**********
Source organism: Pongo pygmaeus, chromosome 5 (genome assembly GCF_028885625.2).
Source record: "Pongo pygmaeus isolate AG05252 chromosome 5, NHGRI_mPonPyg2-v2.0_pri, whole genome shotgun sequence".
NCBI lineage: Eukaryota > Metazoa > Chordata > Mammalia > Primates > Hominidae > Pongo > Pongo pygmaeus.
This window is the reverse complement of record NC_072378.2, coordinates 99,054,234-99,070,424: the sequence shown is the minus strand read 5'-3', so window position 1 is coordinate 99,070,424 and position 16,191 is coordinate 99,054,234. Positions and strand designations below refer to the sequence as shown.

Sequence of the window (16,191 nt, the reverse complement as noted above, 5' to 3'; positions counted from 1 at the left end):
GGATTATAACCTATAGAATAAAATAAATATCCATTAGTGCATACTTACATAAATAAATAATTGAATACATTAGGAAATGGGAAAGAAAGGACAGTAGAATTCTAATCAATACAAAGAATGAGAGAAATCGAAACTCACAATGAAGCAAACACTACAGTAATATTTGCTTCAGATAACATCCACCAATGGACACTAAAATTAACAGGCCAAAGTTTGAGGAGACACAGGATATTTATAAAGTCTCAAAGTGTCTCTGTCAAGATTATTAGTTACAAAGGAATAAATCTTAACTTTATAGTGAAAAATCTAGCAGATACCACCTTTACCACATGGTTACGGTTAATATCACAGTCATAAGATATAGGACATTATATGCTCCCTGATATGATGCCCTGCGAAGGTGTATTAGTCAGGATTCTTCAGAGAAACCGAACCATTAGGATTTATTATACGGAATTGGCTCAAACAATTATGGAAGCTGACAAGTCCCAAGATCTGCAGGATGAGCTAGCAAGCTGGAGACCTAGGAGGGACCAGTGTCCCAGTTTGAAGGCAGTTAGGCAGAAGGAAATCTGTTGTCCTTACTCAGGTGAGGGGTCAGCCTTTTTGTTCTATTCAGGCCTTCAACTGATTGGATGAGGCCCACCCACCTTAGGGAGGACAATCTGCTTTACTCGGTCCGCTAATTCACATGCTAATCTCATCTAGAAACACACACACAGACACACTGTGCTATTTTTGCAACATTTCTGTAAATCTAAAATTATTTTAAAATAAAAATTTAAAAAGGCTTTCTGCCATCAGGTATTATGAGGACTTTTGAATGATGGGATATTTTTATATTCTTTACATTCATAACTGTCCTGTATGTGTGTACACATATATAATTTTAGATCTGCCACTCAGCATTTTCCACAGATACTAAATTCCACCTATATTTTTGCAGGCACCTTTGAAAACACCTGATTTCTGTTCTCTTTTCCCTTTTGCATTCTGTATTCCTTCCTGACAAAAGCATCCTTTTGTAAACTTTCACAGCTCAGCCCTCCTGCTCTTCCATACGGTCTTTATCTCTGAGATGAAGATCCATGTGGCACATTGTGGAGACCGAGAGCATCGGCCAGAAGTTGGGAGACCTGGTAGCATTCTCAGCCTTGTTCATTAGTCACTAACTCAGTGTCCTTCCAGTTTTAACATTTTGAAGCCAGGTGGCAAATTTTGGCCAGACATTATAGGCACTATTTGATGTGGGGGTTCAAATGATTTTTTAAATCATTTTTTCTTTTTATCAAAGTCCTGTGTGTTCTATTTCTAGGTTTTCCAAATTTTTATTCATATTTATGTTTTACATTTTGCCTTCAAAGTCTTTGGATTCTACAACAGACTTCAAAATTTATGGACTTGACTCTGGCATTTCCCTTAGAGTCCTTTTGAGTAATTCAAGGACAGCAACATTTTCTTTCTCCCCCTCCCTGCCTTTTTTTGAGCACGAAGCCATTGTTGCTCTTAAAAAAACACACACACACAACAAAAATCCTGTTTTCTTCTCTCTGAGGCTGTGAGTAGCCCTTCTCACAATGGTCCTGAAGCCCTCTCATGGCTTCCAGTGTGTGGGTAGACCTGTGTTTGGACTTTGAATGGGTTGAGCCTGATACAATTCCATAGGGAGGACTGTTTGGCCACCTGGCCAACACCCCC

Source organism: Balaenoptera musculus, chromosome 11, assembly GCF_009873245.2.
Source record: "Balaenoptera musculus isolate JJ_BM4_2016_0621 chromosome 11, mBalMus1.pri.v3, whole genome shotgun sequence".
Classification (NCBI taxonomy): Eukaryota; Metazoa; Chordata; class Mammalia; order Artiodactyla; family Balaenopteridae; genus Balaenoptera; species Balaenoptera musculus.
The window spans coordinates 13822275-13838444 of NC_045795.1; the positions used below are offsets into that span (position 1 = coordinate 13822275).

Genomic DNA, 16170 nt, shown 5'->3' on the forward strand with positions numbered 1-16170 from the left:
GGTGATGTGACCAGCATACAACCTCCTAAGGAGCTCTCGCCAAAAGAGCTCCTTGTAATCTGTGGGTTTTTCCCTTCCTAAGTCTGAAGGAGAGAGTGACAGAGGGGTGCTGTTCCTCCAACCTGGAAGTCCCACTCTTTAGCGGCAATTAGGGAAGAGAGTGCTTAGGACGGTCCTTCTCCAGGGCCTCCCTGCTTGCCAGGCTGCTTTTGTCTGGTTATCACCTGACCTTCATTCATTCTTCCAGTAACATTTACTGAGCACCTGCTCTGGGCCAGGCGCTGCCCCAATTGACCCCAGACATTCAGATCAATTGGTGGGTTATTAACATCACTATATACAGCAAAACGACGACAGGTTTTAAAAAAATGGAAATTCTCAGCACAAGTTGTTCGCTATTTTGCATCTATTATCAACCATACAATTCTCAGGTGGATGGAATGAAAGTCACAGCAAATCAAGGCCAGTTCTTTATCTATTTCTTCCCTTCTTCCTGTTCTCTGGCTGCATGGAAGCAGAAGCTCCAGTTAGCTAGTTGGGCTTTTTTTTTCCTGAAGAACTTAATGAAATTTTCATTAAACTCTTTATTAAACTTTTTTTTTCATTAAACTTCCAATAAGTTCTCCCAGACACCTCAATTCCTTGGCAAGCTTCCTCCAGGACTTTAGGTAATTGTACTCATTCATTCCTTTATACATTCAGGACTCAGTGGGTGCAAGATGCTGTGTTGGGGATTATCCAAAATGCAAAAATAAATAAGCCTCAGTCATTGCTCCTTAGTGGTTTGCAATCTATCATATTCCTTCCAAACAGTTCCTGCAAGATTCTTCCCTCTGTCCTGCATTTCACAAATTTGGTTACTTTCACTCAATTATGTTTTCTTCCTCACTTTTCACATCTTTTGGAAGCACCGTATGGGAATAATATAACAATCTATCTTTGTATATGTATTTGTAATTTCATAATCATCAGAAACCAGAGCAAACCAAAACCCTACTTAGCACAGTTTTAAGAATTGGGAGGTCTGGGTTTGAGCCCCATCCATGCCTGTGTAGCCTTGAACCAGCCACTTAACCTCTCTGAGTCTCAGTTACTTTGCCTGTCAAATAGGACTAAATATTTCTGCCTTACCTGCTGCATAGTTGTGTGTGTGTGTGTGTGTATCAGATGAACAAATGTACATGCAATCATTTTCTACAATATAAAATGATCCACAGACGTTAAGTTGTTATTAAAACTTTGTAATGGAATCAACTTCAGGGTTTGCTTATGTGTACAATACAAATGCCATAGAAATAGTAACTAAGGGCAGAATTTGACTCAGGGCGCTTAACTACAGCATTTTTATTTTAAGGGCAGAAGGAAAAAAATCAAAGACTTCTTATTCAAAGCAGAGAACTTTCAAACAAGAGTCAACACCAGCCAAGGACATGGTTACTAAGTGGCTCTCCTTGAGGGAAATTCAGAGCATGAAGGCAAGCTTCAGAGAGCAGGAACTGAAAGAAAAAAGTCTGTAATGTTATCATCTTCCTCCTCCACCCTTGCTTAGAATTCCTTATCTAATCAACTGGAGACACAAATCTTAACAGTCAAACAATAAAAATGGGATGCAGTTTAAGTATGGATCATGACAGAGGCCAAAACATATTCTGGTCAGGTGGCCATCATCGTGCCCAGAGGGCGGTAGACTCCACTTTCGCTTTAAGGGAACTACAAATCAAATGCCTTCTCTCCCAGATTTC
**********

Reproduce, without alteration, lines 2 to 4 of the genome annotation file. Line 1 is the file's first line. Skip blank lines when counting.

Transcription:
Source record: "Pongo pygmaeus isolate AG05252 chromosome 5, NHGRI_mPonPyg2-v2.0_pri, whole genome shotgun sequence".
NCBI lineage: Eukaryota > Metazoa > Chordata > Mammalia > Primates > Hominidae > Pongo > Pongo pygmaeus.
This window is the reverse complement of record NC_072378.2, coordinates 99,054,234-99,070,424: the sequence shown is the minus strand read 5'-3', so window position 1 is coordinate 99,070,424 and position 16,191 is coordinate 99,054,234. Positions and strand designations below refer to the sequence as shown.